The present invention is suitable for automatic loading of the inserts on the tube. In a preferred embodiment the tube is equipped with reinforcement rings, protruding some tenths of a mm from the outer surface of the tube, at intervals along the vertical axis. This is a precaution in order to also allow for a somewhat harsh treatment of the tube during loading and unloading. The objective of the enhancements is to prevent the inserts from slipping down the tube.
In the foregoing description details have been given. However, the exact conditions and optimal dimensions of the details encompassed by the invention will to a certain extent depend on the design of the coating equipment and deposition conditions used.
While the present invention has been described by reference to the above-mentioned embodiments, certain modifications and variations will be evident to those of ordinary skill in the art. Therefore, the present invention is limited only by the scope and spirit of the appended claims.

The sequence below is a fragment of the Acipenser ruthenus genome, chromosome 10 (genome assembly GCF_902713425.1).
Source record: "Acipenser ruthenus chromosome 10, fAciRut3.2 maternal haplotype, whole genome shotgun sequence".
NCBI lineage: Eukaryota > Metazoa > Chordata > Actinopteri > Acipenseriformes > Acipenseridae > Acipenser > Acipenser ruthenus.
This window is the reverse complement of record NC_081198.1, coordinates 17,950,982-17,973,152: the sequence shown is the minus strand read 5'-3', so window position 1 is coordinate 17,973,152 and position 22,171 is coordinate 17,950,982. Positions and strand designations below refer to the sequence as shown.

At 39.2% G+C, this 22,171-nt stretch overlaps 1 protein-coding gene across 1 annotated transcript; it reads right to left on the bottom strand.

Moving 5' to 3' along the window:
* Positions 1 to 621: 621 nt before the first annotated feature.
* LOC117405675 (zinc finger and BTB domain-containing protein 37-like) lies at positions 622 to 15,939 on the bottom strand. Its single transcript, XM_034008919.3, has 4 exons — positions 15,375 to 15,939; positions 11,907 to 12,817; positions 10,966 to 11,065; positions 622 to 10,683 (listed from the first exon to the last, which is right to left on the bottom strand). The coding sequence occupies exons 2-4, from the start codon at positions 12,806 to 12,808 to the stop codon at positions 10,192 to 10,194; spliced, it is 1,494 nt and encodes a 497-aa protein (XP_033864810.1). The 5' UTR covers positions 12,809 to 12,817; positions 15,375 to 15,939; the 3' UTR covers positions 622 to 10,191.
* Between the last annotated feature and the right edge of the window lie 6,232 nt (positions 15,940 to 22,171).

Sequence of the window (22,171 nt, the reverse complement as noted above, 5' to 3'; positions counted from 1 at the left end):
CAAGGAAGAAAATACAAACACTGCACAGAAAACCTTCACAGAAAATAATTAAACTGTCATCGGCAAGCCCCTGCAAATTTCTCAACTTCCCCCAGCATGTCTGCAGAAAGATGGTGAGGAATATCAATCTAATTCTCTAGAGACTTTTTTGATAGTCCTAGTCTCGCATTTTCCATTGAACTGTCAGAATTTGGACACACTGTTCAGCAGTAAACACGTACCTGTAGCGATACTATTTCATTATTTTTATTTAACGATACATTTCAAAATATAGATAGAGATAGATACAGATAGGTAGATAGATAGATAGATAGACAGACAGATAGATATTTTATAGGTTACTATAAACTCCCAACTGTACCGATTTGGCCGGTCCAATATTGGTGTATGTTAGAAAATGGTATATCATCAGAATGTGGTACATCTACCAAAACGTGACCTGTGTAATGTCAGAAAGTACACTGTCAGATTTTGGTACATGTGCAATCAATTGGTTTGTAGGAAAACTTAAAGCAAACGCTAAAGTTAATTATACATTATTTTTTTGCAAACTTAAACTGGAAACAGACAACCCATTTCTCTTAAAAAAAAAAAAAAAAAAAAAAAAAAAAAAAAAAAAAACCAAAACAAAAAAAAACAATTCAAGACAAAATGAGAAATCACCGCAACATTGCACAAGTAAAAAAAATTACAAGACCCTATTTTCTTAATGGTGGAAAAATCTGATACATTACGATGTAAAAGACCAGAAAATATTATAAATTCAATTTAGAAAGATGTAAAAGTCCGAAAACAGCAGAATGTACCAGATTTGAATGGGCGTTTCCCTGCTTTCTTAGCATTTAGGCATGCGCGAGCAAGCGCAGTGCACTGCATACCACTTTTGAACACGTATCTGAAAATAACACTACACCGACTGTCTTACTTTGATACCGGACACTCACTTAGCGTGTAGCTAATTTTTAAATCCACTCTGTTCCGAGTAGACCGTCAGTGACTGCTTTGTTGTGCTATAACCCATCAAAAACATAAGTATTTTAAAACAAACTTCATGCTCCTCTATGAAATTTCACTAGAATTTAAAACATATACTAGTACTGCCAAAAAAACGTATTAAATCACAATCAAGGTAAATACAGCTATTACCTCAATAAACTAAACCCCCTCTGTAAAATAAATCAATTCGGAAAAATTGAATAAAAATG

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|US6523443 *||Oct 11, 1996||Feb 25, 2003||Carl-Zeiss-Stiftung, Heidenheim/Brenz||Process for manufacturing optical surfaces and shaping machine for carrying out this process|
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|JPH04372A||Title not available|
|U.S. Classification||248/683, 118/500, 204/192.1|
|International Classification||B23P15/28, B23B27/14, C23C14/50|
|Jul 3, 2002||AS||Assignment|
Owner name: SANDVIK AB, SWEDEN
Free format text: ASSIGNMENT OF ASSIGNORS INTEREST;ASSIGNORS:NORRGRANN, TOR;HESSMAN, INGEMAR;REEL/FRAME:013058/0565;SIGNING DATES FROM 20020612 TO 20020614
|May 31, 2005||AS||Assignment|
Owner name: SANDVIK INTELLECTUAL PROPERTY HB,SWEDEN
Free format text: ASSIGNMENT OF ASSIGNORS INTEREST;ASSIGNOR:SANDVIK AB;REEL/FRAME:016290/0628
Effective date: 20050516
|Jun 30, 2005||AS||Assignment|
Owner name: SANDVIK INTELLECTUAL PROPERTY AKTIEBOLAG,SWEDEN
Free format text: ASSIGNMENT OF ASSIGNORS INTEREST;ASSIGNOR:SANDVIK INTELLECTUAL PROPERTY HB;REEL/FRAME:016621/0366
Effective date: 20050630
|Oct 21, 2009||FPAY||Fee payment|
Year of fee payment: 4
|Oct 23, 2013||FPAY||Fee payment|
Year of fee payment: 8